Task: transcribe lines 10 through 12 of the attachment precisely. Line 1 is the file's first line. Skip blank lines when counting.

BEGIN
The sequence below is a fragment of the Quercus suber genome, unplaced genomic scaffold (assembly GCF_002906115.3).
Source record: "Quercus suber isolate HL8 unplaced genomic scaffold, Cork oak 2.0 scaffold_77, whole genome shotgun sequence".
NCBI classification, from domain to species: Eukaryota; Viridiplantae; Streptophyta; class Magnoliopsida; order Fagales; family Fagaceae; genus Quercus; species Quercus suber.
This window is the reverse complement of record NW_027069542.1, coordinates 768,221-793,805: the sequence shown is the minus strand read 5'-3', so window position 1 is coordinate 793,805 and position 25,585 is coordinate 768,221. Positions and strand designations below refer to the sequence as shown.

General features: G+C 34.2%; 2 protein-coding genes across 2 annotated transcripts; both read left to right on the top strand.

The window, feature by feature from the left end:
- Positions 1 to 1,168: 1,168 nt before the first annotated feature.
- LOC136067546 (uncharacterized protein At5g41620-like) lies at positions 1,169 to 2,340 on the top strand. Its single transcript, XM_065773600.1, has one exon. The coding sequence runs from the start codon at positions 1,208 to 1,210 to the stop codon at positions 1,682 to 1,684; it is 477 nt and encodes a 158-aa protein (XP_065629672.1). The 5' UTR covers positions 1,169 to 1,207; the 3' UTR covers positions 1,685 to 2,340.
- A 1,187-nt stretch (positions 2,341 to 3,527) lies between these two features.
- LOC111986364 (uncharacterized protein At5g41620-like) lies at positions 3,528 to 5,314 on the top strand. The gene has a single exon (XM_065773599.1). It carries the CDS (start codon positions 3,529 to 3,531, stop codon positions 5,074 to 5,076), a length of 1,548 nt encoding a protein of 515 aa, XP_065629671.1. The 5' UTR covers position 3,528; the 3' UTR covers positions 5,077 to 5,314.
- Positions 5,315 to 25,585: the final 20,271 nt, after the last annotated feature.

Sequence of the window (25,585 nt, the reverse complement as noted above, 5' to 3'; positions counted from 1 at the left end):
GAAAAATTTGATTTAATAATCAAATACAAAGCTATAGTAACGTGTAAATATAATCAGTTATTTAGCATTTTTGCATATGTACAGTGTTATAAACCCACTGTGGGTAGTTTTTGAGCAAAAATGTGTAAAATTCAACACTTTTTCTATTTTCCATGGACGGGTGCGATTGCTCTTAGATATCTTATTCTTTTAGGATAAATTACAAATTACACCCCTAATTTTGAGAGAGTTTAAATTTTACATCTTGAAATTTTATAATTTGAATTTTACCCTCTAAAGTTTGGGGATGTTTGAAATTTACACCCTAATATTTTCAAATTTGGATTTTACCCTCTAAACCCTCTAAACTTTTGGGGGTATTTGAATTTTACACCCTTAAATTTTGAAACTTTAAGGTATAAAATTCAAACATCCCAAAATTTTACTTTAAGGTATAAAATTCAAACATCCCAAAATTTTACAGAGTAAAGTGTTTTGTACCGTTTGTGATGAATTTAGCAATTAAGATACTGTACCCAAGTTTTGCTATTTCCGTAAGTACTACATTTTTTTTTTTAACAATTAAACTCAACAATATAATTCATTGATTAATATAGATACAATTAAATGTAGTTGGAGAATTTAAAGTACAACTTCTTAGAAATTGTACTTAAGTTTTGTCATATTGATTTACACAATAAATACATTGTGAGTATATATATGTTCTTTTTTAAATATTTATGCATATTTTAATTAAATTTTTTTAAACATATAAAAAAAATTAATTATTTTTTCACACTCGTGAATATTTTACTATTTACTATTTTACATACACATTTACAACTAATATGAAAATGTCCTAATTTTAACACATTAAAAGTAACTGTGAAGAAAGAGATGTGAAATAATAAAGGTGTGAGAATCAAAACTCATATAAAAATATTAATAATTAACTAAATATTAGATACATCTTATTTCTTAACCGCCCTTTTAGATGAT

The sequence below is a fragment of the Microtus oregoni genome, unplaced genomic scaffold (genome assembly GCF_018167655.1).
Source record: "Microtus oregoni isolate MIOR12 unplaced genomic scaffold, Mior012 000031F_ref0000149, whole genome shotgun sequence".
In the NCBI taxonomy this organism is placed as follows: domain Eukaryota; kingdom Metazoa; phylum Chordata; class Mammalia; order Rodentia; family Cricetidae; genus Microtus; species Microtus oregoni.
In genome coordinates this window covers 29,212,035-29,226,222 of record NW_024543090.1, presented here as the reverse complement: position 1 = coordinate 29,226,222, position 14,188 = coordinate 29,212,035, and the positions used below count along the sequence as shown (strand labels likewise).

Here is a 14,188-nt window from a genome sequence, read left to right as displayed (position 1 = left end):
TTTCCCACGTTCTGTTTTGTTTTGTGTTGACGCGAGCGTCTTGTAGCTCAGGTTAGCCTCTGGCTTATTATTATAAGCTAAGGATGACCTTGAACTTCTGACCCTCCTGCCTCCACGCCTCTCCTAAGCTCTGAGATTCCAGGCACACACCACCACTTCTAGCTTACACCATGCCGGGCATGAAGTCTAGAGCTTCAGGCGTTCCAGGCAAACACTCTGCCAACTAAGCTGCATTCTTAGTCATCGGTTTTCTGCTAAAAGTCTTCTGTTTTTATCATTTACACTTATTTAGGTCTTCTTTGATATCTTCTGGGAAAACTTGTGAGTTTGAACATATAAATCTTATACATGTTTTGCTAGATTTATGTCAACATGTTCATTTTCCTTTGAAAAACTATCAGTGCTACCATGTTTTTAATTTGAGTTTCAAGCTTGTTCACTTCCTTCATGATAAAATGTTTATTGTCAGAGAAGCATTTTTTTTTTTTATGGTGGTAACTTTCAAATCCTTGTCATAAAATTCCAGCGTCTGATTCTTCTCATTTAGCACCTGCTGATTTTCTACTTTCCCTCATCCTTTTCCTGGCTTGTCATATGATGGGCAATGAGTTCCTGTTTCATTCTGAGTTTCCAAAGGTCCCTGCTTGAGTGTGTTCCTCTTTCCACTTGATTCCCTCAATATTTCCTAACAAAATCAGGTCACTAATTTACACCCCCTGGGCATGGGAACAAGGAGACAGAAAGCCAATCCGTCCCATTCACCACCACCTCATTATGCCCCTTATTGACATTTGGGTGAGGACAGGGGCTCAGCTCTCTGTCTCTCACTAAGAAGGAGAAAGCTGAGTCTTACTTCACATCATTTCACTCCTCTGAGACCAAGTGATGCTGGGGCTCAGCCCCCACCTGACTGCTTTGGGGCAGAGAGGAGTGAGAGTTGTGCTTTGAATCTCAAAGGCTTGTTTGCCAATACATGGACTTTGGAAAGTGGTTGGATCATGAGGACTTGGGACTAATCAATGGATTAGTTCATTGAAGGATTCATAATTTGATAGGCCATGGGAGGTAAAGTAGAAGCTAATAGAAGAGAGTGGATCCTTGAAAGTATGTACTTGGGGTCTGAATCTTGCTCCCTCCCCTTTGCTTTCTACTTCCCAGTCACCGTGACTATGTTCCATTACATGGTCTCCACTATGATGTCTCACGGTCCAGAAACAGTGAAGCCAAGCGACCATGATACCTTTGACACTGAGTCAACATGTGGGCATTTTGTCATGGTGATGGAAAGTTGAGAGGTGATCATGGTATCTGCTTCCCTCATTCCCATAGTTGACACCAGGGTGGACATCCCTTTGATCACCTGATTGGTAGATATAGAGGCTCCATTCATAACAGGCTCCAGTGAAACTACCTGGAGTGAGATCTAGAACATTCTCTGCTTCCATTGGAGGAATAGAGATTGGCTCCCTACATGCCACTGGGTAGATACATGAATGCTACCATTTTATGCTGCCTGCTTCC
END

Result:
- LOC111986364 (uncharacterized protein At5g41620-like) lies at positions 3,528 to 5,314 on the top strand. The gene has a single exon (XM_065773599.1). It carries the CDS (start codon positions 3,529 to 3,531, stop codon positions 5,074 to 5,076), a length of 1,548 nt encoding a protein of 515 aa, XP_065629671.1. The 5' UTR covers position 3,528; the 3' UTR covers positions 5,077 to 5,314.
- Positions 5,315 to 25,585: the final 20,271 nt, after the last annotated feature.

Sequence of the window (25,585 nt, the reverse complement as noted above, 5' to 3'; positions counted from 1 at the left end):